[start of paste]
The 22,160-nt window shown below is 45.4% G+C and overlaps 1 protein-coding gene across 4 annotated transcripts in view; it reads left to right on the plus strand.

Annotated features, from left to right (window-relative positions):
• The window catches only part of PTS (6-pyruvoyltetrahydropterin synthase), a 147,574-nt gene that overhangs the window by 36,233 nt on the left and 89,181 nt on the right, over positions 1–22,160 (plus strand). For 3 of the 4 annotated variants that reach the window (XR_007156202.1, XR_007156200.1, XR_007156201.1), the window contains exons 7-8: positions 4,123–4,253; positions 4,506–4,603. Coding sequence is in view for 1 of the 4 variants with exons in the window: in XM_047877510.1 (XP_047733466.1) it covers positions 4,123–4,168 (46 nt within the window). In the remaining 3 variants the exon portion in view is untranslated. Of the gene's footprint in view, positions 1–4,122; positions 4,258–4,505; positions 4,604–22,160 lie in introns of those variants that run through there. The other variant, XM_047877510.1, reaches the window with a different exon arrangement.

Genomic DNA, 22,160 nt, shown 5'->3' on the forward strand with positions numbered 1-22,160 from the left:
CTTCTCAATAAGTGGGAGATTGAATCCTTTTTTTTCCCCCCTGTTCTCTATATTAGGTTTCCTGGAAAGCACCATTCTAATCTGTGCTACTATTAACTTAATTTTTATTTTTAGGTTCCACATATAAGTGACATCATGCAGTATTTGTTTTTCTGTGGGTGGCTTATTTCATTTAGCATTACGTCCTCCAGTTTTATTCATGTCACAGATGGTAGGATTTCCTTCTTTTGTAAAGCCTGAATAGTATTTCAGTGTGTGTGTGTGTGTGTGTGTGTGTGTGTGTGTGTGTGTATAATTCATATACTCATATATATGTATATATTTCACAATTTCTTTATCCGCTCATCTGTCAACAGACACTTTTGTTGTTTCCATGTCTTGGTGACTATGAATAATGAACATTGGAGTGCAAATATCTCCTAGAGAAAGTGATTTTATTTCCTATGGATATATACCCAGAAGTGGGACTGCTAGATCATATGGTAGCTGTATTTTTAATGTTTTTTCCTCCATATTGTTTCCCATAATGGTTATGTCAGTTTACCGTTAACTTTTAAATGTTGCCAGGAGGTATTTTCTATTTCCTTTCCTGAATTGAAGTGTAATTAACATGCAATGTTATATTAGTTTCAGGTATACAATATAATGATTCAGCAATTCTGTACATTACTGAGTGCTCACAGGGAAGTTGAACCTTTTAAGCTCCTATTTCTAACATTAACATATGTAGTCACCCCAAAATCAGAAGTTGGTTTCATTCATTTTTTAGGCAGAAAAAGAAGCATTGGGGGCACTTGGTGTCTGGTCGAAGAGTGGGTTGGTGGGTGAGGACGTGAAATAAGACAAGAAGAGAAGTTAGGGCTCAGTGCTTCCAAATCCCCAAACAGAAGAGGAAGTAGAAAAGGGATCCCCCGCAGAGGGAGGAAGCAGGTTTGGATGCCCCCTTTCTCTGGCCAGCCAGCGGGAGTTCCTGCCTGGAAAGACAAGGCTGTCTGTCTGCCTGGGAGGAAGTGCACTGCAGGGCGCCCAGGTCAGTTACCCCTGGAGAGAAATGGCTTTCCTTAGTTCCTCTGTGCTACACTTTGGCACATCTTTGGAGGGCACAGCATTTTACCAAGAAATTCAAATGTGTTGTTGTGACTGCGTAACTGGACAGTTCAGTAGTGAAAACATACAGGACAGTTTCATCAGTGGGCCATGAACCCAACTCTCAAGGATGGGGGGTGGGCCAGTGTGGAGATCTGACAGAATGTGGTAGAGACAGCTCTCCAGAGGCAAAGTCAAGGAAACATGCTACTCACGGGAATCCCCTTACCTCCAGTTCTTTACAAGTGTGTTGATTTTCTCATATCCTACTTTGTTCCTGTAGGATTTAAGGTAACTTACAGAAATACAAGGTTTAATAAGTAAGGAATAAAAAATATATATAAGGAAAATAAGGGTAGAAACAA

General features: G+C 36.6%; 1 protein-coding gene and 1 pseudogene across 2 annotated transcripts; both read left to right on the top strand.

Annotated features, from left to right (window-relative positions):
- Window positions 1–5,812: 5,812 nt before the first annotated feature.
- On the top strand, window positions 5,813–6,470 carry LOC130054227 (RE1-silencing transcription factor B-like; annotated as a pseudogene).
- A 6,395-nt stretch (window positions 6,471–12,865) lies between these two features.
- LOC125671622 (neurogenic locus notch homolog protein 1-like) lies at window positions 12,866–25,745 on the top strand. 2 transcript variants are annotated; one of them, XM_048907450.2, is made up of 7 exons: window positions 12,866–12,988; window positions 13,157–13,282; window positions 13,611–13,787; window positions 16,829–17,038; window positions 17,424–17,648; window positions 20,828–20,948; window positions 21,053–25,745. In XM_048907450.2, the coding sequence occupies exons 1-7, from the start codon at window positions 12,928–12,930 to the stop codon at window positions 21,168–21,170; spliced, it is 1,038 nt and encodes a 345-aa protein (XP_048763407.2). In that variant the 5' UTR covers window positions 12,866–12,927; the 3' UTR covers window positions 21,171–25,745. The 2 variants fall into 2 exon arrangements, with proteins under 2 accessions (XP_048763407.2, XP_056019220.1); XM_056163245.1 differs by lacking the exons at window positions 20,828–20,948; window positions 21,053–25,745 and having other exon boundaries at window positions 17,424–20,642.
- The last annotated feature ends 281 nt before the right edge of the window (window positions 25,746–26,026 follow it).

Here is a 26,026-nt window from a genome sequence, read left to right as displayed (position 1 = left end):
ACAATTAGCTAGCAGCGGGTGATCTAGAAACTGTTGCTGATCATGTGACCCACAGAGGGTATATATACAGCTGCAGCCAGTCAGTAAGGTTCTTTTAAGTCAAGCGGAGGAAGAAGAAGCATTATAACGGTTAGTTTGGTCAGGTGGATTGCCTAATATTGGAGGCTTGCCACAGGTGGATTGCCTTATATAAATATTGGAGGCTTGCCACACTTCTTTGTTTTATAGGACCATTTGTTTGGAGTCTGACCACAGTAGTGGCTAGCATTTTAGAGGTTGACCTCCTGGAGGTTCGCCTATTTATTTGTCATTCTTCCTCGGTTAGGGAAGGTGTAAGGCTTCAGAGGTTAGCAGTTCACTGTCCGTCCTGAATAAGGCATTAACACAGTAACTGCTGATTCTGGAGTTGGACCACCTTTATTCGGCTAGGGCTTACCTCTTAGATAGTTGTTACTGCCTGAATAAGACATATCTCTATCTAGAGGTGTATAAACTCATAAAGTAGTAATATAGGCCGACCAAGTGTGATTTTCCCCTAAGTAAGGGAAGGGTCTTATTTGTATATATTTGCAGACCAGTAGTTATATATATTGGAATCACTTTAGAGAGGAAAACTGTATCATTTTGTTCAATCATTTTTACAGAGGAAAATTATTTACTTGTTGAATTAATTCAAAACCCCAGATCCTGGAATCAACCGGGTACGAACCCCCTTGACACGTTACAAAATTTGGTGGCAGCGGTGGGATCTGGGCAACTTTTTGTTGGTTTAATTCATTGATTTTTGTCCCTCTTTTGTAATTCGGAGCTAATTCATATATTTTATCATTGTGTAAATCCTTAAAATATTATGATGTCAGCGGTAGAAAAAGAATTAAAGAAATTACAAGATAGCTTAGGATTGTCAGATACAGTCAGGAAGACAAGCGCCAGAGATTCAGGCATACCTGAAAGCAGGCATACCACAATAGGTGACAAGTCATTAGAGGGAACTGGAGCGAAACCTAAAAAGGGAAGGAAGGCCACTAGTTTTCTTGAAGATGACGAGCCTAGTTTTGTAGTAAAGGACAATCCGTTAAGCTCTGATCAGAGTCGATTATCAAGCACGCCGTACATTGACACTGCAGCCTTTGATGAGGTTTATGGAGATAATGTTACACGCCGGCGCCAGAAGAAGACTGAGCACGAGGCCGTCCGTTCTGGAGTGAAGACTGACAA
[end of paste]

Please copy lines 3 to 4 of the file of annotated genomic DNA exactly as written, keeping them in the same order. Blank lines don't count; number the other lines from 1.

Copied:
• The window catches only part of PTS (6-pyruvoyltetrahydropterin synthase), a 147,574-nt gene that overhangs the window by 36,233 nt on the left and 89,181 nt on the right, over positions 1–22,160 (plus strand). For 3 of the 4 annotated variants that reach the window (XR_007156202.1, XR_007156200.1, XR_007156201.1), the window contains exons 7-8: positions 4,123–4,253; positions 4,506–4,603. Coding sequence is in view for 1 of the 4 variants with exons in the window: in XM_047877510.1 (XP_047733466.1) it covers positions 4,123–4,168 (46 nt within the window). In the remaining 3 variants the exon portion in view is untranslated. Of the gene's footprint in view, positions 1–4,122; positions 4,258–4,505; positions 4,604–22,160 lie in introns of those variants that run through there. The other variant, XM_047877510.1, reaches the window with a different exon arrangement.

Genomic DNA, 22,160 nt, shown 5'->3' on the forward strand with positions numbered 1-22,160 from the left: